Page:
Industry Rate – WCB creates groupings of industries with similar types of activity and similar levels of risk, to create an Industry Rate. Industries with similar experiences are grouped into Rate Groups. Each Rate Group is assigned a baseline rate, which is based on the claim-cost experience over a five year period for the entire rate group. The rate is adjusted each year based on the group’s new (running) five-year claim-cost experience. When industries work together to reduce their overall claims rate, rates can be lowered for the entire industry over time.

Experience Rate – individual employers receive a merit or demerit that reflects their own injury experience relative to other employers in their rate group. This ensures that the employers who have implemented good safety practices within an industry are rewarded, and the employers responsible for more claims pay higher premiums. Experience Rates are based on the ratio of new injury costs to payroll over a three year period.

Poor Performance Surcharge – if an employer consistently receives the maximum possible demerit on their Experience Rates due to high rates of injuries and claims, they may receive a surcharge in addition to their Industry Rate and their Experience Rate demerit. Surcharges apply to employers whose cost ratio is consistently at least 200% worse than the cost ratio in their rate group for four to six consecutive years (depending on company size). Surcharges can be significant, and are cumulative in nature. Employers who do not bring their claims rates down will pay higher surcharges each year.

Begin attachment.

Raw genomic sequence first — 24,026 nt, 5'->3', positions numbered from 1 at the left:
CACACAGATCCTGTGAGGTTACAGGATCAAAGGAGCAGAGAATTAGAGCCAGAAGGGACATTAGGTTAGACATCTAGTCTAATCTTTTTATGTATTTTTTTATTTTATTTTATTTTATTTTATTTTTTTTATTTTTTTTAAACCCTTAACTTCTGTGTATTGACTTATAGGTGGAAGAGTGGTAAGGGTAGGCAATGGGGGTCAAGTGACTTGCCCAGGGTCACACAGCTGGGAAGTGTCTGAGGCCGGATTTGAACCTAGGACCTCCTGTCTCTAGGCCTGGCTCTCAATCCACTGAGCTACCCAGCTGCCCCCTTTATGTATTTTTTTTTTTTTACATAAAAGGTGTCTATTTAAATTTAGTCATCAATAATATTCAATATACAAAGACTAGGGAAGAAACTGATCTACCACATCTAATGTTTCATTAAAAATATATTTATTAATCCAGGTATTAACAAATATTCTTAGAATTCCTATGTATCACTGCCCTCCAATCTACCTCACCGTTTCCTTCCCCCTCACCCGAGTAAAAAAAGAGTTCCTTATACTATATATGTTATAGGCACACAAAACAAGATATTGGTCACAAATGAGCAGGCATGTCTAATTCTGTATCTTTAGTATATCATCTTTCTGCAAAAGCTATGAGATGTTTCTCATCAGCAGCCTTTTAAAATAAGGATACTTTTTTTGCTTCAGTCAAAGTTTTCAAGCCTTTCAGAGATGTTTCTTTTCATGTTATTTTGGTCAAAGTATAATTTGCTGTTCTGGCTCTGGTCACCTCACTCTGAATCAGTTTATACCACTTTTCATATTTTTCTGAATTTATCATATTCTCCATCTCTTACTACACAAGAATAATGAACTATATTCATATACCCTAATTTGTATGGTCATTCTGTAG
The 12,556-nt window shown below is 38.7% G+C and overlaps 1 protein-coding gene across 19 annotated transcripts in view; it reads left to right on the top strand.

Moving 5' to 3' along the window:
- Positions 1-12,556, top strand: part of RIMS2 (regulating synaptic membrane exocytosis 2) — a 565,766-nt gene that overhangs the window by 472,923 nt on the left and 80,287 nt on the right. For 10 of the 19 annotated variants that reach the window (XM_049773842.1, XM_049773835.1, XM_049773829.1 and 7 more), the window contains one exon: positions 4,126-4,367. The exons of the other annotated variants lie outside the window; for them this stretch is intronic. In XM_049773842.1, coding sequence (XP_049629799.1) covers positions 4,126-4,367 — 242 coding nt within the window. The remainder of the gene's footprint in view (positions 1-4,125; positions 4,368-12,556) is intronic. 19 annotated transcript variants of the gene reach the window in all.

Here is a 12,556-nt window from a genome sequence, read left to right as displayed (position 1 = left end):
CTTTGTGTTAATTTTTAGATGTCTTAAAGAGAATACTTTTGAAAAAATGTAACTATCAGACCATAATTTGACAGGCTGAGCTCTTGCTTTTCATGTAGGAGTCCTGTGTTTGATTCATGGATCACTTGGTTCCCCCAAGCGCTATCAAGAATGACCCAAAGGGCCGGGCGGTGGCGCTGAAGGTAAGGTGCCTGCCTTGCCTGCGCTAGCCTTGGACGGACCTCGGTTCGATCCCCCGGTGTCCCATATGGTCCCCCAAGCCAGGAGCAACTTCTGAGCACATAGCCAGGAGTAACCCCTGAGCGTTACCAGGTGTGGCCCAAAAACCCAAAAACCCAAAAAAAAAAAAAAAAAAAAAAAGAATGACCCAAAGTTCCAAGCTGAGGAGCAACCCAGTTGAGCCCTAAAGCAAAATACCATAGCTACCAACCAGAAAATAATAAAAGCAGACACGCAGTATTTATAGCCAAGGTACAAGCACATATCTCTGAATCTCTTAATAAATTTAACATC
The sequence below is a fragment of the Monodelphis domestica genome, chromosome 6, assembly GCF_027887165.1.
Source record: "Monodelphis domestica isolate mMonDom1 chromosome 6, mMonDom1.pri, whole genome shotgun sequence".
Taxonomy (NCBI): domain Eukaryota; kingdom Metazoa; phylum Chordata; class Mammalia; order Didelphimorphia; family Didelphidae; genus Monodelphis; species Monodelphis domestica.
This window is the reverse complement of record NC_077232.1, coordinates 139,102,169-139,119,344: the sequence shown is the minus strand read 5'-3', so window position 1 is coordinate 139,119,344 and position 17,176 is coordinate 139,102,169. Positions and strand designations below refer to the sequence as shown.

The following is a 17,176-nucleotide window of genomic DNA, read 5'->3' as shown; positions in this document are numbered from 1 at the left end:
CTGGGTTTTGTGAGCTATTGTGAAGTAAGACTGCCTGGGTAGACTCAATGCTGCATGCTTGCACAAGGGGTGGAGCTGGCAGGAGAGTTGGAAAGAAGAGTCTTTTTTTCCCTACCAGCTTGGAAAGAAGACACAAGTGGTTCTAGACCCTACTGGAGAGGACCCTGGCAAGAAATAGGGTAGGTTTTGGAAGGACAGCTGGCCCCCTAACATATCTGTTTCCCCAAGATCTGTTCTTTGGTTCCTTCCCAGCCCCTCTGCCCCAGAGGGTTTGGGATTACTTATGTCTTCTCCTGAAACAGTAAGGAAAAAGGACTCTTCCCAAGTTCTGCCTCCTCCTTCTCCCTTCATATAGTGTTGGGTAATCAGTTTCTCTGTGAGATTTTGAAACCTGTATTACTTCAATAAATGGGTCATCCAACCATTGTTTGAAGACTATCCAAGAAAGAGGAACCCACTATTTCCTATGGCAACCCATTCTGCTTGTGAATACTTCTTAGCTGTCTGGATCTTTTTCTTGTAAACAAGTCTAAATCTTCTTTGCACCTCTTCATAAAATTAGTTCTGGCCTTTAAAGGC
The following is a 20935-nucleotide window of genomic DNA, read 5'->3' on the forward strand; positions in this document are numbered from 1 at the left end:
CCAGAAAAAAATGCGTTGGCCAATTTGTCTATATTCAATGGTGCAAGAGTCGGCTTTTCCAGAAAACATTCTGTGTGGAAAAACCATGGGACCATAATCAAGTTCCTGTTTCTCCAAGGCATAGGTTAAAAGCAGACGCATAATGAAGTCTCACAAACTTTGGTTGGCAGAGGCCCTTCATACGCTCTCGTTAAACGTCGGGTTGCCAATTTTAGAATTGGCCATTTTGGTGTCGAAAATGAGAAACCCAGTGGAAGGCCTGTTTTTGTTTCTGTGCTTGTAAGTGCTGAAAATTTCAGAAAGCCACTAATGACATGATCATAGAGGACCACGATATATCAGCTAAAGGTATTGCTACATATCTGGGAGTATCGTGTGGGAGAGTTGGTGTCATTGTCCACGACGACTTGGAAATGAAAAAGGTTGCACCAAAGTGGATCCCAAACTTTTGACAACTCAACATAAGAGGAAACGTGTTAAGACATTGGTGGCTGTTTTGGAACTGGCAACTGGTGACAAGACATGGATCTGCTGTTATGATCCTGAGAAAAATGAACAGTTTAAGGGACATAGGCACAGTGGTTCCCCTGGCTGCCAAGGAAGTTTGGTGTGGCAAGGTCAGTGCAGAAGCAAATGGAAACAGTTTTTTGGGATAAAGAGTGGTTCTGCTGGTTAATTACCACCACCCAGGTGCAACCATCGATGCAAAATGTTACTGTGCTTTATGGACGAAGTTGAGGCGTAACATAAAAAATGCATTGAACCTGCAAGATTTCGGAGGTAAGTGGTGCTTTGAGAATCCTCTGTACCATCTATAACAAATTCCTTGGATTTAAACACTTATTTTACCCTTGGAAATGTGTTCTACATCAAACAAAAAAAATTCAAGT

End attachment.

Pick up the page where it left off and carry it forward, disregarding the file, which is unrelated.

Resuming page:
Industry Levy – the 3.5% levy for the Nova Scotia Automobile Dealers Safety Association is calculated based on the total of the above three premium components. Therefore, the better your claims experience, the lower the levy you will pay to the Safety Association.


All Safety Associations are funded by a levy on Workers Compensation Board (WCB) premiums paid by employers within the industry.

The levy is a percentage of the total WCB rate paid by an individual employer.  For automobile dealers, the levy is 3.5%.  Therefore, an individual employer would pay all components of their WCB premium (see the FAQ entitled “How does WCB calculate my premium?”) plus the 3.5% levy to get the total amount payable.

Example – New Car Automobile Dealership employer:

Industry Rate (2020):  $1.91
Exp Rating adj:           $0.14
Surcharge Rate:           $0.00
WCB Rate Total:         $2.05
3.5% Levy                   $0.07   <—-  Safety Association Levy
Grand total payable  $2.12

(All rates are per $100 of assessable payroll).

Once WCB has collected the levy, these funds are remitted to the  Safety Association for the development and delivery of safety programs and services for Safety Association members.  In some cases, Safety Associations generate additional revenues by offering other member benefits, by selling sponsorships, through advertising revenues, or by providing services to non-members, such as individuals in other industries.  However, as a non-profit organization, all revenues must be reinvested in the Safety Association to better ensure that it meets its mission and best serves its industry members.